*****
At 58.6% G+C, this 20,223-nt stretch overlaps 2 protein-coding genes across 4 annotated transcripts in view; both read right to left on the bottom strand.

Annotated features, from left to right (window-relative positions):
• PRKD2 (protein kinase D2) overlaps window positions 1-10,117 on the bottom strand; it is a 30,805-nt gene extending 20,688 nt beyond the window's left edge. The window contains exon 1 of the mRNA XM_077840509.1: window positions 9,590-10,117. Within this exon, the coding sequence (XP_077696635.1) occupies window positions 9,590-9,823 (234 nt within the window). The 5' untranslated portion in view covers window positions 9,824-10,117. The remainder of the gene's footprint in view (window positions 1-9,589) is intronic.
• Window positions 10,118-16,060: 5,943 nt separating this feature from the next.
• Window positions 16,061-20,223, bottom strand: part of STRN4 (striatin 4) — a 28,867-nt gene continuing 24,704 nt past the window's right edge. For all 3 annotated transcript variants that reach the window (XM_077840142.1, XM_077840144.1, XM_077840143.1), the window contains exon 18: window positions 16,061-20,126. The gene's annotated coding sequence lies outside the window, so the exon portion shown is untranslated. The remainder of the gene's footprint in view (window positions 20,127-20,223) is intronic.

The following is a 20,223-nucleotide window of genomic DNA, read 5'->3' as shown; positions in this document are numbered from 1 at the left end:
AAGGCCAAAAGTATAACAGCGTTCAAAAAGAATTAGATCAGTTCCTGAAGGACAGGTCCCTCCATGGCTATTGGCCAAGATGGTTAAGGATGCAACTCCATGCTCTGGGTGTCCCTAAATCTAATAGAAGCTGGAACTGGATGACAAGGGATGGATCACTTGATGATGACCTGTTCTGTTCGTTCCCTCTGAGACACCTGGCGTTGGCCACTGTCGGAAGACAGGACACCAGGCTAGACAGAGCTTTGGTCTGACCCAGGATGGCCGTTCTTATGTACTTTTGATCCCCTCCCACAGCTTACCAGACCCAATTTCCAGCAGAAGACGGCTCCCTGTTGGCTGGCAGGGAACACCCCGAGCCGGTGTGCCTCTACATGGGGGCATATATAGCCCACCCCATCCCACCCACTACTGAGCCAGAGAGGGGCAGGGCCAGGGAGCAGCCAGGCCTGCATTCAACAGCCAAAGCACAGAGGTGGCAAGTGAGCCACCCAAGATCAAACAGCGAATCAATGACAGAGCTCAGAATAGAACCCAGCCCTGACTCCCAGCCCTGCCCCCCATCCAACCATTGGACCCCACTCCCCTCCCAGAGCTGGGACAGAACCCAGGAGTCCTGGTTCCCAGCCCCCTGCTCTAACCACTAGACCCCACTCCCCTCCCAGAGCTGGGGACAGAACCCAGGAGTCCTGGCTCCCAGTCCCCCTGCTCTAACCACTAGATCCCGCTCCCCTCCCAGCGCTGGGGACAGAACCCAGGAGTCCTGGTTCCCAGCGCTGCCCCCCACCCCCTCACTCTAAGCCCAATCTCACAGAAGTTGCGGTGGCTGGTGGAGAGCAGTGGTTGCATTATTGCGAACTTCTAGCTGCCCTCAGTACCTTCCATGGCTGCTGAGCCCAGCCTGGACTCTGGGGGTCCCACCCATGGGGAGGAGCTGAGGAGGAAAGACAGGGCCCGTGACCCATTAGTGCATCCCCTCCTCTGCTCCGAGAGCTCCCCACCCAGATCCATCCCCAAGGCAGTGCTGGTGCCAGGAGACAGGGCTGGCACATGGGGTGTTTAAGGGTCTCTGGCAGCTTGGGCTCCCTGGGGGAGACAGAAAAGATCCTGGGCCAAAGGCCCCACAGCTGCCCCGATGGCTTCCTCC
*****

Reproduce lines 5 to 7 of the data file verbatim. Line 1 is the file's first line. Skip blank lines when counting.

• Window positions 16,061-20,223, bottom strand: part of STRN4 (striatin 4) — a 28,867-nt gene continuing 24,704 nt past the window's right edge. For all 3 annotated transcript variants that reach the window (XM_077840142.1, XM_077840144.1, XM_077840143.1), the window contains exon 18: window positions 16,061-20,126. The gene's annotated coding sequence lies outside the window, so the exon portion shown is untranslated. The remainder of the gene's footprint in view (window positions 20,127-20,223) is intronic.

The following is a 20,223-nucleotide window of genomic DNA, read 5'->3' as shown; positions in this document are numbered from 1 at the left end:
AAGGCCAAAAGTATAACAGCGTTCAAAAAGAATTAGATCAGTTCCTGAAGGACAGGTCCCTCCATGGCTATTGGCCAAGATGGTTAAGGATGCAACTCCATGCTCTGGGTGTCCCTAAATCTAATAGAAGCTGGAACTGGATGACAAGGGATGGATCACTTGATGATGACCTGTTCTGTTCGTTCCCTCTGAGACACCTGGCGTTGGCCACTGTCGGAAGACAGGACACCAGGCTAGACAGAGCTTTGGTCTGACCCAGGATGGCCGTTCTTATGTACTTTTGATCCCCTCCCACAGCTTACCAGACCCAATTTCCAGCAGAAGACGGCTCCCTGTTGGCTGGCAGGGAACACCCCGAGCCGGTGTGCCTCTACATGGGGGCATATATAGCCCACCCCATCCCACCCACTACTGAGCCAGAGAGGGGCAGGGCCAGGGAGCAGCCAGGCCTGCATTCAACAGCCAAAGCACAGAGGTGGCAAGTGAGCCACCCAAGATCAAACAGCGAATCAATGACAGAGCTCAGAATAGAACCCAGCCCTGACTCCCAGCCCTGCCCCCCATCCAACCATTGGACCCCACTCCCCTCCCAGAGCTGGGACAGAACCCAGGAGTCCTGGTTCCCAGCCCCCTGCTCTAACCACTAGACCCCACTCCCCTCCCAGAGCTGGGGACAGAACCCAGGAGTCCTGGCTCCCAGTCCCCCTGCTCTAACCACTAGATCCCGCTCCCCTCCCAGCGCTGGGGACAGAACCCAGGAGTCCTGGTTCCCAGCGCTGCCCCCCACCCCCTCACTCTAAGCCCAATCTCACAGAAGTTGCGGTGGCTGGTGGAGAGCAGTGGTTGCATTATTGCGAACTTCTAGCTGCCCTCAGTACCTTCCATGGCTGCTGAGCCCAGCCTGGACTCTGGGGGTCCCACCCATGGGGAGGAGCTGAGGAGGAAAGACAGGGCCCGTGACCCATTAGTGCATCCCCTCCTCTGCTCCGAGAGCTCCCCACCCAGATCCATCCCCAAGGCAGTGCTGGTGCCAGGAGACAGGGCTGGCACATGGGGTGTTTAAGGGTCTCTGGCAGCTTGGGCTCCCTGGGGGAGACAGAAAAGATCCTGGGCCAAAGGCCCCACAGCTGCCCCGATGGCTTCCTCC